- Prior to implantation, embryos can also be tested for their genetic competence through PGS (preimplantation genetic screening) and a single normal embryo can be implanted with a high probability of success (while minimizing the chance of multiples)
- Your fertility doctor at NewLife Fertility will work with you to determine an individualized and appropriate pathway to help you achieve your goals in creating or growing your family
Our experts often recommend PGS and PGD (preimplantation genetic diagnosis) testing during IVF to select the very the best embryos for transfer or to check for genetic conditions that you or your partner could pass to your children.
With the help of PGS, we can identify the cause of recurrent pregnancy losses or unsuccessful fertility cycles, select the very the best embryos prior to implantation, and increase your IVF success rate.
Minimal stimulation IVF (Mini IVF) offers a similar approach to standard in vitro fertilization, but with the goal of retrieving a smaller number of high-quality eggs, rather than a higher quantity of eggs. This offers women and couples the benefits of:
- Less time commitment
- Lower cost
- Fewer fertility medications
Unlike standard IVF, Mini IVF uses weaker medications or lower doses of fertility drugs to stimulate the ovaries. This translates to fewer eggs collected at egg retrieval time. Whereas traditional IVF often yields a chance to freeze embryos that are not transferred in a given cycle, it’s much less often that Mini IVF produces a surplus of embryos.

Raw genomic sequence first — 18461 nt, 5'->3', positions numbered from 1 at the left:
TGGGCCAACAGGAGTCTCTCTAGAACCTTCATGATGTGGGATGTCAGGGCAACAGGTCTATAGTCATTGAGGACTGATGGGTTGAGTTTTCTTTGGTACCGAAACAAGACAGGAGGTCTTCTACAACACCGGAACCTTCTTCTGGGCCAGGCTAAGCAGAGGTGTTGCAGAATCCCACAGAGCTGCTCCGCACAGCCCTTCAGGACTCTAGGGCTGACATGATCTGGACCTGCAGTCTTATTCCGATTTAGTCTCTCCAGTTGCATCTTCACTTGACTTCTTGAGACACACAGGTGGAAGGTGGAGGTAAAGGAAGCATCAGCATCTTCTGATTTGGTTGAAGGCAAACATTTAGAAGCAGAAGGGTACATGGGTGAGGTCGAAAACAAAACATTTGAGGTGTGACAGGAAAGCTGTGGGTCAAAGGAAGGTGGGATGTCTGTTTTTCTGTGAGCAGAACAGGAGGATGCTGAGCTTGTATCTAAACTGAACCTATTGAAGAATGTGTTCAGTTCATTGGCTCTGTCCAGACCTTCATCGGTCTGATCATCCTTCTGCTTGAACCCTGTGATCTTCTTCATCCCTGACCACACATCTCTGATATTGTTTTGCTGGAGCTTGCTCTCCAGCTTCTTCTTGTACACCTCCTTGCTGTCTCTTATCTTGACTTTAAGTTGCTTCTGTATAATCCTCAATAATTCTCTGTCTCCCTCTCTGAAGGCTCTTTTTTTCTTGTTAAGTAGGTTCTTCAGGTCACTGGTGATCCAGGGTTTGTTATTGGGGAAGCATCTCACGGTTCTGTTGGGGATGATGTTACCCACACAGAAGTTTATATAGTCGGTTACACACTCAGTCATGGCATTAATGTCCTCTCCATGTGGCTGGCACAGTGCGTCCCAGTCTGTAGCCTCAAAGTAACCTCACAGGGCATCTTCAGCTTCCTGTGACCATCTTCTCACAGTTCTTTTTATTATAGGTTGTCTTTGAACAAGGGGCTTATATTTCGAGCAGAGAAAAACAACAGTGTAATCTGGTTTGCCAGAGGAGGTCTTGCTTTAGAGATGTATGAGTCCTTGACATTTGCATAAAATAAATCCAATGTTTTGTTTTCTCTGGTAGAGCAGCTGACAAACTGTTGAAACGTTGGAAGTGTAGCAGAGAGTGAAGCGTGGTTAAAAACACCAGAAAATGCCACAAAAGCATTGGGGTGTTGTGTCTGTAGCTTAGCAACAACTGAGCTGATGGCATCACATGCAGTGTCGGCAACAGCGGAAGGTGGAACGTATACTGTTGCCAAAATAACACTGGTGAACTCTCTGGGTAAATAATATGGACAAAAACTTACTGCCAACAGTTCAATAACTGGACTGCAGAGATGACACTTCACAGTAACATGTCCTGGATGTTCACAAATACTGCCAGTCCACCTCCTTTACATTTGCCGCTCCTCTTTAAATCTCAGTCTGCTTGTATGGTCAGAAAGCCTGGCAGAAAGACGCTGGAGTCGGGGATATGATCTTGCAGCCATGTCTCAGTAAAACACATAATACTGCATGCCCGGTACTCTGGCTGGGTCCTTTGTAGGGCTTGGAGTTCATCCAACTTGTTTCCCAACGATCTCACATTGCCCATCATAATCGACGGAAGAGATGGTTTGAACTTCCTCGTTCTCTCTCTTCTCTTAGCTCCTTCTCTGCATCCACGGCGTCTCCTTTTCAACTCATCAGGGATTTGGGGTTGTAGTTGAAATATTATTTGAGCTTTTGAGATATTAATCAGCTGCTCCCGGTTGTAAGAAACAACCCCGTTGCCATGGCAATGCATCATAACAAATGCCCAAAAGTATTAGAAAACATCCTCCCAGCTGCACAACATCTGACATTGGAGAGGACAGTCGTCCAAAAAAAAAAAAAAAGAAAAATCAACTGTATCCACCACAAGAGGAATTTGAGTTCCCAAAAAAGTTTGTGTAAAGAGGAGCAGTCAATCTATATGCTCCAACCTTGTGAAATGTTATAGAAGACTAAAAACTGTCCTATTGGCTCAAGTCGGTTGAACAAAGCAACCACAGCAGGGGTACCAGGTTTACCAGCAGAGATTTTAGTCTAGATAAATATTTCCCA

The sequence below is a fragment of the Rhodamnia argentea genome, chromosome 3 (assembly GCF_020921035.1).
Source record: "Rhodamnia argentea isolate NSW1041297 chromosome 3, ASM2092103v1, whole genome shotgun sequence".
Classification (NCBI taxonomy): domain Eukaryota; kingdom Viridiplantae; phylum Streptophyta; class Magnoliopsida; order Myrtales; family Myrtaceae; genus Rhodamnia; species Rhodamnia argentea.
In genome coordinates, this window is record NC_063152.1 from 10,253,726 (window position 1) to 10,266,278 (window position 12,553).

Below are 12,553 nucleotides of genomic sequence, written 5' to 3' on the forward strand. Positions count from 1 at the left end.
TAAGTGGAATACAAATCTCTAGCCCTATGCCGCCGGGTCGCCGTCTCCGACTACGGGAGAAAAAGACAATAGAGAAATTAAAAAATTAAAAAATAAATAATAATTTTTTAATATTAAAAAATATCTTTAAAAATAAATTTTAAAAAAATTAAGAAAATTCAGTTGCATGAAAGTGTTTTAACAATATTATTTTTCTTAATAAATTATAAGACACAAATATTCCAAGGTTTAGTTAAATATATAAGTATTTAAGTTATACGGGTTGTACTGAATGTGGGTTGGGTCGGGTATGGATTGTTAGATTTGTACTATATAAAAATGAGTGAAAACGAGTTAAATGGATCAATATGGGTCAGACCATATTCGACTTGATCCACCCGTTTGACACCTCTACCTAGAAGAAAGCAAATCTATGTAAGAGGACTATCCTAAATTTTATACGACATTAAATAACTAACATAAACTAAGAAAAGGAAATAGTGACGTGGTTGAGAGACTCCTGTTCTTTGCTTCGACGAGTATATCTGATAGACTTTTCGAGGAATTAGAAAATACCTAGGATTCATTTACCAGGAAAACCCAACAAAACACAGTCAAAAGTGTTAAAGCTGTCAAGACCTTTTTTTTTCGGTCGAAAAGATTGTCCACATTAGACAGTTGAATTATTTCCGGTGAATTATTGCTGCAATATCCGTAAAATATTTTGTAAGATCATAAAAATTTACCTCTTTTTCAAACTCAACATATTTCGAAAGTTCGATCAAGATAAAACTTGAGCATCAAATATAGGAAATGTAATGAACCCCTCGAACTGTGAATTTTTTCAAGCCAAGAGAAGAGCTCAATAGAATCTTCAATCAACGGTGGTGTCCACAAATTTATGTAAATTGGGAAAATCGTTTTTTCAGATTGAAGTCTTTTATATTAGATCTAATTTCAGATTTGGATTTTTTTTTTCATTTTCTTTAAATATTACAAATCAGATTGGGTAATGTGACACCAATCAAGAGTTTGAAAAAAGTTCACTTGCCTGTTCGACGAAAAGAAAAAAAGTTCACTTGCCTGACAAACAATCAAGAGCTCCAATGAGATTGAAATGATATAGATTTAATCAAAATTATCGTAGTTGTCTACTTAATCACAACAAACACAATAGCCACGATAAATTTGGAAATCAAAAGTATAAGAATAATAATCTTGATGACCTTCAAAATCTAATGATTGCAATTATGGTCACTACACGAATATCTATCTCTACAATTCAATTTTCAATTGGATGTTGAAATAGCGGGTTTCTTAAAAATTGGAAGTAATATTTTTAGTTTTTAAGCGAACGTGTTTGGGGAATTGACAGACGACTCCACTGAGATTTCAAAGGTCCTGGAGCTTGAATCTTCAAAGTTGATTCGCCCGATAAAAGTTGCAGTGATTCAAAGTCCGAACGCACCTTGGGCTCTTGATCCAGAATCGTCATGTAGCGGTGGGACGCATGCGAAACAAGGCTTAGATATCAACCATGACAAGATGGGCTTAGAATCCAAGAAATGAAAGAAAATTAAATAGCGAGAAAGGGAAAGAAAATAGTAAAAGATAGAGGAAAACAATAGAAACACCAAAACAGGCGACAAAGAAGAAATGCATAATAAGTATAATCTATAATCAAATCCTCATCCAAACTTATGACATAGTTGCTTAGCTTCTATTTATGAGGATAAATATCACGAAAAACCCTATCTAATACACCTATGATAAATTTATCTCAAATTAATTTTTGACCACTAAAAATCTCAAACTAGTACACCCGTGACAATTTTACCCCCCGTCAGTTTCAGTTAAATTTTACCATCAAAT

If you’re curious about whether Mini IVF is right for you, we invite you to discuss your options with your doctor or connect with us firstname.lastname@example.org or at 905-896-7100.
IVF provides many people with the opportunity to attempt pregnancy in the face of one or more factors that may otherwise decrease their chances.
Below you will find the most common reasons for individuals or couples to consider IVF treatment.
Reasons To Choose IVF
- Women or couples who have been unsuccessful with simpler treatments like IUI
- Women with age-related infertility
- Women with low ovarian reserve
- Women with recurrent miscarriage
- Women or men who carry or have a family history of genetic defects